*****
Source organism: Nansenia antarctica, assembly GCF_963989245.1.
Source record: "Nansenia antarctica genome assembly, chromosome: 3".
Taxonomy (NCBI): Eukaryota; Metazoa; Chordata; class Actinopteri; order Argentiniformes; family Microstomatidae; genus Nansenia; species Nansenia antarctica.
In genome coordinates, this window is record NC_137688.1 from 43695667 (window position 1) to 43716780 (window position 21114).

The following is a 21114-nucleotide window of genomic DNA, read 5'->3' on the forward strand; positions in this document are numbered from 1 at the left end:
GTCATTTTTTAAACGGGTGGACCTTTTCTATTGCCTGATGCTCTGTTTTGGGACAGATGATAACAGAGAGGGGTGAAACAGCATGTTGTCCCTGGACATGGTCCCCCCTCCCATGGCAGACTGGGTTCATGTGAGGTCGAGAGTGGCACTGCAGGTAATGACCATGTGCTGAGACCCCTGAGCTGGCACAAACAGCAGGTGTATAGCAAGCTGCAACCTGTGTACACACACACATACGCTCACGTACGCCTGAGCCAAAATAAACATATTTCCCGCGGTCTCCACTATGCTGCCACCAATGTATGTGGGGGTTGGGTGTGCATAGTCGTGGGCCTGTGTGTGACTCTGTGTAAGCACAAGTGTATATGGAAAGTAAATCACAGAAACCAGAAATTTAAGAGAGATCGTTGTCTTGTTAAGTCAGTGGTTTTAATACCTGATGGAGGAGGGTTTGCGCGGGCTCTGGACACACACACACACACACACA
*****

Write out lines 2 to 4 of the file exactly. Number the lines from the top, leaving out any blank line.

Source record: "Nansenia antarctica genome assembly, chromosome: 3".
Taxonomy (NCBI): Eukaryota; Metazoa; Chordata; class Actinopteri; order Argentiniformes; family Microstomatidae; genus Nansenia; species Nansenia antarctica.
In genome coordinates, this window is record NC_137688.1 from 43695667 (window position 1) to 43716780 (window position 21114).